Many people may know about King Arthur, a legendary British leader of the late 5th to early 6th centuries who led the defence of Britain against Saxon invaders.
Still, we don’t know whether it is based on a true history or just a legend. King Arthur is also famous for his weapon, the ExcaliburW.
In Japan, there used to be a SamuraiW who was and still is famous for his weapon of six-meter (19.68 ft) long spearW, which was called ‘Dragonfly Cutter’. This strange name derived from the myth that a dragonfly landed on its blade and was instantly cut in two…
The Samurai’s name with his famous spear was Honda TadakatsuW. He served Tokugawa IeyasuW and was one of his four skilled ‘GladiatorsW’. He was well known as a tactician as well a brave warrior. Even though he participated in 57 battles, the only wound he got in his life was a small cut on his finger from engraving his name on a wooden hilt of his small sword and not from the battle.
After the death of Oda NobunagaW, there was the Battle of Komaki and NagakuteW in 1584. The battle took place between Toyotomi HideyoshiW and the forces of Oda NobukatsuW who was the son of Nobunaga and Tokugawa IeyasuW, in which Honda Tadakatsu fought with his 500 warriors against 20,000 troops of Hideyoshi. Through this battle, which was a draw in the end, he was admired as one of the strongest samurai in East Japan by Hideyoshi. When Ieyasu was transferred to Kanto region, Ieyasu gave the area now called Isumi in Chiba to Tadakatsu who lived in Otaki Castle until 1601, when he was transferred to Kuwana in Mie PrefectureW.
In 1870, the third year of Meiji period, Otaki Castle was destroyed, but was reconstructed in 1975 under the blueprints of 1835. Today, the beautiful castle displays numbers of related relics of the past inside, set as a museum.
Inside the four-storied castle, you will be able to see many gorgeous armors, swords of Sengoku periodW. Moreover, you can see various crafts, books, tools and other related items with which you can assume the culture and lifestyles of people in towns and villages under Otaki Castle. Even though the explanation of the exhibition is all in Japanese, we are sure that you can enjoy them enough. Especially, on the ground floor, there are two kinds of helmets, the replicas of Tadakatsu’s, which you can try on. You will be amazed with how heavy they are, imagining how the worriors’ lives of Sengoku period were like….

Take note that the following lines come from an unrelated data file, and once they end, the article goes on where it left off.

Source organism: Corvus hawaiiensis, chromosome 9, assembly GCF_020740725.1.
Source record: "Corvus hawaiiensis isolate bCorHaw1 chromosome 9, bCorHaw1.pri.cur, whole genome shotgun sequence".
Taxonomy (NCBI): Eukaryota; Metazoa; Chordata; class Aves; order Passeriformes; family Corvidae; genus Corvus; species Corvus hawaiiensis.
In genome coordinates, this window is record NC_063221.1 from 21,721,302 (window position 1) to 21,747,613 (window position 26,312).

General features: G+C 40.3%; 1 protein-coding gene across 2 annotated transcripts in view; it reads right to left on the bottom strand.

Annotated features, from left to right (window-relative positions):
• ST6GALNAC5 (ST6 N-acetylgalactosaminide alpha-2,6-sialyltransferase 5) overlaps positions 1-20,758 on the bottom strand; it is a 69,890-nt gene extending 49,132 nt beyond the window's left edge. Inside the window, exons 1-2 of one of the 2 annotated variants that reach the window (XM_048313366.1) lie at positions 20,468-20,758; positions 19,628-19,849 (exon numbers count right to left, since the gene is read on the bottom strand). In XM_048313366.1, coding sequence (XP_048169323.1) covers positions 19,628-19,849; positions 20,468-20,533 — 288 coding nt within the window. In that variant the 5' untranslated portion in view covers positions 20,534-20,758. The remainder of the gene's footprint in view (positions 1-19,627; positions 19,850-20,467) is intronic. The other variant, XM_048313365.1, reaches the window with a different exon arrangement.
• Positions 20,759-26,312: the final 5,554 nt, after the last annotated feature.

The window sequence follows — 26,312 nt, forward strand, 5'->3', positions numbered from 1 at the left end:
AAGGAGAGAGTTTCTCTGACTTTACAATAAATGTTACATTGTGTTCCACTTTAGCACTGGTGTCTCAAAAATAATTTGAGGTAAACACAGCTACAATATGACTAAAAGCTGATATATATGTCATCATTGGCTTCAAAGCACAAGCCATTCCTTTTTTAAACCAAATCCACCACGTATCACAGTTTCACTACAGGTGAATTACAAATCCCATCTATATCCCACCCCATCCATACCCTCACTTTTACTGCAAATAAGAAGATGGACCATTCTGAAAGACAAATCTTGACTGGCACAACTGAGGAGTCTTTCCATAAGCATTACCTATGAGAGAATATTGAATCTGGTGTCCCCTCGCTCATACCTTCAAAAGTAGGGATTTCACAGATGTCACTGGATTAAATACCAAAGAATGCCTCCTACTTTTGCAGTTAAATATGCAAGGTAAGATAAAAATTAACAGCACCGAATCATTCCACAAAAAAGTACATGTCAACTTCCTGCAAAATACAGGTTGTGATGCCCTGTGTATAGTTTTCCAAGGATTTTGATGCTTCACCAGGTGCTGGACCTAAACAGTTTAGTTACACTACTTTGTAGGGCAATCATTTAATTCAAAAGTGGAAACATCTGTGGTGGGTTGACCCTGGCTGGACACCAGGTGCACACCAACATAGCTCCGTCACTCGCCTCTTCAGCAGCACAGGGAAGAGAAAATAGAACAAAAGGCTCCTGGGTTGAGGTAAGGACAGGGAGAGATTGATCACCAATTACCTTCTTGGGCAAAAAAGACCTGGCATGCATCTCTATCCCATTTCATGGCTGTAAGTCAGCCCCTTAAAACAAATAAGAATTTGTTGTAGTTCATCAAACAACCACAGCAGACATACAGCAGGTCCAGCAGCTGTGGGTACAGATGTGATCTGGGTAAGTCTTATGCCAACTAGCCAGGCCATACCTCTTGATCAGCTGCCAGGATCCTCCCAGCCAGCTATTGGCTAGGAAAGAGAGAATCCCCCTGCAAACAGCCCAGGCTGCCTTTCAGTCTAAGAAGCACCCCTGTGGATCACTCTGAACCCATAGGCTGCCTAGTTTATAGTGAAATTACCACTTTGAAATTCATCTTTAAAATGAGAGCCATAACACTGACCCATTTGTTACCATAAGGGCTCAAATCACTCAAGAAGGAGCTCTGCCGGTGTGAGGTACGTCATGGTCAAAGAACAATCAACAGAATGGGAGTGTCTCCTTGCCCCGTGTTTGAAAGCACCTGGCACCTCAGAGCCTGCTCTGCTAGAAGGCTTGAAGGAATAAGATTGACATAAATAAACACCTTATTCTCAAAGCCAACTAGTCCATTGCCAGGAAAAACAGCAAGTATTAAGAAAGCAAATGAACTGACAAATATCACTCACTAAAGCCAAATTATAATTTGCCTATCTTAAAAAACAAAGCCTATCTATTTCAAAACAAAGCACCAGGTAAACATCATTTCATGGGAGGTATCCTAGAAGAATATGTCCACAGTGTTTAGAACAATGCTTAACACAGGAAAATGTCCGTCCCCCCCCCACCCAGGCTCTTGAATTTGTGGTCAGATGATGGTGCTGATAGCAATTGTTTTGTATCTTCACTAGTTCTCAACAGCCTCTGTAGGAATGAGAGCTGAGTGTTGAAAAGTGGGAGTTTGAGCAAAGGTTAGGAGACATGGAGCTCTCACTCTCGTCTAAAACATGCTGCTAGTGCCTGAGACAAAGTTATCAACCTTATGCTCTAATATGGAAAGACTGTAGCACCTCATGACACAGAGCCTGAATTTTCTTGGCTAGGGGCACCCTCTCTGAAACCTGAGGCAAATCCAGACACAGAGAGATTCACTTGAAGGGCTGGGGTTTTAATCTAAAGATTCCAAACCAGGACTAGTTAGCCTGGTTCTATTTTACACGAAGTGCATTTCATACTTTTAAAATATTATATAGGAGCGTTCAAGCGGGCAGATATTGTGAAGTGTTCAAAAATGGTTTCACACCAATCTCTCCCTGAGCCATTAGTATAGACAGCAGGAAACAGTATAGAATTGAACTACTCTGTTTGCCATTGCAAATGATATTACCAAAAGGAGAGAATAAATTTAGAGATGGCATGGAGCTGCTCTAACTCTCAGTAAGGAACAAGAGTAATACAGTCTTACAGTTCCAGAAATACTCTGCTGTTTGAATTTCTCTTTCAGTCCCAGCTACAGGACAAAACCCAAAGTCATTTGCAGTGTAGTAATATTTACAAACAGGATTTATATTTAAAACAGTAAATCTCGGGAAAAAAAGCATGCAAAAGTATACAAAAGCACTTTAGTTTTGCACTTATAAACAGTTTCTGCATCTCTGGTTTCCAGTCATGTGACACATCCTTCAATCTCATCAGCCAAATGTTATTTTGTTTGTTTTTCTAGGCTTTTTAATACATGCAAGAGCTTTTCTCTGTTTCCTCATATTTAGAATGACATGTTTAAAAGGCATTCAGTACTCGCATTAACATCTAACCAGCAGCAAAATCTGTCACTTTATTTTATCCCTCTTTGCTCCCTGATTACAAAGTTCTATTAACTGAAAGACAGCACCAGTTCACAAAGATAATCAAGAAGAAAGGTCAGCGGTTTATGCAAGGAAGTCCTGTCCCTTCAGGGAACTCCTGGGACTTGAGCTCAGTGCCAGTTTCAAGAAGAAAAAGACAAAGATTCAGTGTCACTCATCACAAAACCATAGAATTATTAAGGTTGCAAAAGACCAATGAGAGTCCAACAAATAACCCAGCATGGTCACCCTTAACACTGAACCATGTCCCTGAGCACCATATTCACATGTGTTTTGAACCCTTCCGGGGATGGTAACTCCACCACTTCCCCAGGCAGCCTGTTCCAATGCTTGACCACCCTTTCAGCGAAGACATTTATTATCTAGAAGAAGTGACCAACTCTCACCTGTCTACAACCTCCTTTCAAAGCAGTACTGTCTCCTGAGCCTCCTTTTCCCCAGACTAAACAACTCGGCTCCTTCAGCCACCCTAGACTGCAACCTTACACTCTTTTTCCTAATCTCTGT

How to access by cars :
Take Aqua Line for Kisarazu Higashi (East) IC and continue the toll road, Ken-Ō ExpresswayW and get off at the exit 市原鶴舞 (Ichihara-Tsurumai) IC. Turn right to go on National Route 297, which is also called 大多喜街道 (Otaki Road) for about 10km. At 横山交差点 / Yokoyama Crossing, turn right. After the Otaki station, turn right and follow the signboard which goes up the slope for Otaki Castle.
Of course there are other ways to reach Isumi area. For other ways, please refer the past article:
– Michi-no-Eki ‘MIYOSHI-MURA, HINA-NO-SATO’
– ISUMI – Fair and pleasant eastern extremity, nothing barbaric
How to access by trains :
15 minute walk from Otaki Station of Isumi Railway It is interesting to walk all the way to Otaki Castle from Otaki Station because the streets with houses and shops turn out to have the appearance of the Edo period which would inspire you more about the place in the past!
Otaki Castle Museum
(OOTAKI CASTLE MUSEUM)
Address : 481 Otaki, Otaki-Machi, Isumi-Gun, Chiba Pref. Tel : 0470-82-3007 Website : http://www2.chiba-muse.or.jp/?page_id=362 (English page) E-mail : Not Avaliable Opening Hours : 9:00 - 4:30 Closed : Monday
(Closed on Tuesday when a National Holiday falls on Monday)
Car Park : Available with no charge Toilet : Available Fee : Adult / 200 Yen
Student / 100 yen
Child under 15 and Adult over 64 / free